Teams search the smoldering ruins of Lahaina, Maui, for human remains following a devastating wildfire that tore through the city on Aug. 8. Photo by Dominick Del Vecchio/FEMA/UPI | License Photo
Aug. 25 (UPI) -- Authorities in Hawaii released a list naming 388 people who remain missing in Maui as part of a new strategy to identify victims, as well as survivors, more than two weeks after a deadly fire ravaged the island.
The list, compiled and validated by the FBI, was released in an effort to help emergency personnel identify those who were still unaccounted for as search teams continued to comb the smoldering ashes of Lahaina for bodies as the death toll stood at 115.
So far, 35 victims have been positively identified and their families notified, while 11 others were identified but their families have not yet been located, officials said.
Meanwhile, federal investigators verified the first and last names of individuals on the list, along with the phone number of the person who reported them missing.
Officials were still trying to validate information for hundreds of others reported missing, but could not immediately say when those names would be made public.
On Friday, Hawaii Gov. John Green announced the last evacuation shelter for people displaced by the fires was closed down. The evacuees were moved to hotels, vacation rentals or other living accommodations.
Hawaii News Now reported more than 5,000 displaced people are in hotels and housing across the island.
"We want to thank our partners at the American Red Cross, FEMA, the hotel industry and Airbnb for stepping up during this unprecedented tragedy," Green said.
"Only together can we rise up, recover and bring healing to the Lahaina community."
Also Thursday, the Maui Police Department released the names of eight more victims in the deadliest wildfire in modern U.S. history that erupted on Aug. 8, burning thousands of homes and businesses to the ground, and leaving a crush of residents homeless.
The deceased were identified as: Todd Nakamura, 61; Bernard Portabes, 75; Tony Takafua, 7; Salote Tone, 39; Faaoso Tone, 70; Maluifonua Tone, 73; Bette Jo Dyckman, 73; and Rebecca Rans, 57, who were all residents of Lahaina.
The partial list of missing persons comes as perhaps as many as 1,000 islanders remained unaccounted for, county officials said earlier this week, while pledging an extensive search for victims and a complete investigation into the cause of the fire, which was still smoldering in some areas.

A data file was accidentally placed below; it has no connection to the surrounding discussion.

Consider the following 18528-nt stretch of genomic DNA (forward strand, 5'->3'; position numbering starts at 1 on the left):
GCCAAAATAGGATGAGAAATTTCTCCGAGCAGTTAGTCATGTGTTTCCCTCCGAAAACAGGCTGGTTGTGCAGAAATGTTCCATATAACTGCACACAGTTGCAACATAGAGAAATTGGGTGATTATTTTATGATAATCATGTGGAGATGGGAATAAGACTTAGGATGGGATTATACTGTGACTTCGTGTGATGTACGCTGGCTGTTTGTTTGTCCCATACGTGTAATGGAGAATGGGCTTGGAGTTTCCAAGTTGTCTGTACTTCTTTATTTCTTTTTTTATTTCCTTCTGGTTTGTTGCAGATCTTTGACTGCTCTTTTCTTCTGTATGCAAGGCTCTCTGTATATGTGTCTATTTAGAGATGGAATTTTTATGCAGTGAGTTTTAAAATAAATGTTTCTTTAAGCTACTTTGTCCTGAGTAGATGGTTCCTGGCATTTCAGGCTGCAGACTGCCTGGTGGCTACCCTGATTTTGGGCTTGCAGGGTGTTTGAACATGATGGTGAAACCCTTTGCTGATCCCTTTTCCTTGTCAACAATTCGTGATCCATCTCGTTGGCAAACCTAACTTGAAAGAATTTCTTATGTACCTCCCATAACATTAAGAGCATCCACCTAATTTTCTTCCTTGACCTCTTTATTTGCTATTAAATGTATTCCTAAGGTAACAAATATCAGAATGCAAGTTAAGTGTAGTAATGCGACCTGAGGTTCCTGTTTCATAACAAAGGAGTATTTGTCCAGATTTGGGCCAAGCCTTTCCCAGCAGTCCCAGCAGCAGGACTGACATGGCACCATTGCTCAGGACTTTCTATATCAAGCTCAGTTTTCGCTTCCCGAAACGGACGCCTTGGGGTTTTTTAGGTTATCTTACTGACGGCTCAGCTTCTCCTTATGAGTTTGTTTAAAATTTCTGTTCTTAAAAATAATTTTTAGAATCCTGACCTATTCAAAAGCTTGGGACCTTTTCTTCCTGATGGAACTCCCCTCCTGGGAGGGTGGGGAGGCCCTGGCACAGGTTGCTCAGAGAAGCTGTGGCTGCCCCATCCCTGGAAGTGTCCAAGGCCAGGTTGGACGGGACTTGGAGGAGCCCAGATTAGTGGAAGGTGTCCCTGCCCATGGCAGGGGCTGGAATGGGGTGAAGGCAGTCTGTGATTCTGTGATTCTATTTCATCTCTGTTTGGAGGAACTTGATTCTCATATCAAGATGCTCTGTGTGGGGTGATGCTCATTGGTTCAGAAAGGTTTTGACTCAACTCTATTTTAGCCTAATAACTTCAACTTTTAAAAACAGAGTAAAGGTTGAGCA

The Olinda fire was 85% contained after burning more than 1,000 acres, as firefighters used a helicopter to drop water on hot spots from the air.
The Kula fire, meanwhile, was 90% contained after consuming about 202 acres, while intermittent flareups frustrated efforts by firefighters to put out the flames.
The Lahaina fire was 90% contained with about 2,170 acres burned, while the Pulehu/Kihei fire was extinguished on Aug. 12.
Also Thursday, Maui County sued Hawaiian Electric Industries Inc. and its subsidiaries, including Maui Electric Co., claiming negligence led to the blaze that caused an estimated $5.5 billion in damage.
Meanwhile, crews sifting through the devastation with cadaver dogs on Thursday wrapped up searches of one-story homes and businesses in Lahaina, and moved to searching multi-story structures that collapsed in the blaze.
In one glimmer of hope, about 1,732 people who were initially reported missing in the aftermath of the inferno have since been located, Maui County officials said Thursday.
Emergency officials acknowledged that some people on the list likely perished in the flames, but they also remained hopeful that many were still alive and just hadn't checked in yet with family and recovery teams.
"We're releasing this list of 388 names because we know it will help the investigation," Maui Police Chief John Pelletier said in a video message posted online Thursday. "We're also balancing that because we know when this list comes out, it can and will cause pain for some folks."
The Maui Police Department called on the public to come forward with information if a person named on the list was known to be alive and safe, and to alert authorities to those who remain missing but whose names were not listed.
The list was posted online at www.mauinuistrong.info/unaccountedfor.
The FBI asked the public to call (808) 566-4300 or email [email protected] with information that may help locate persons on the list.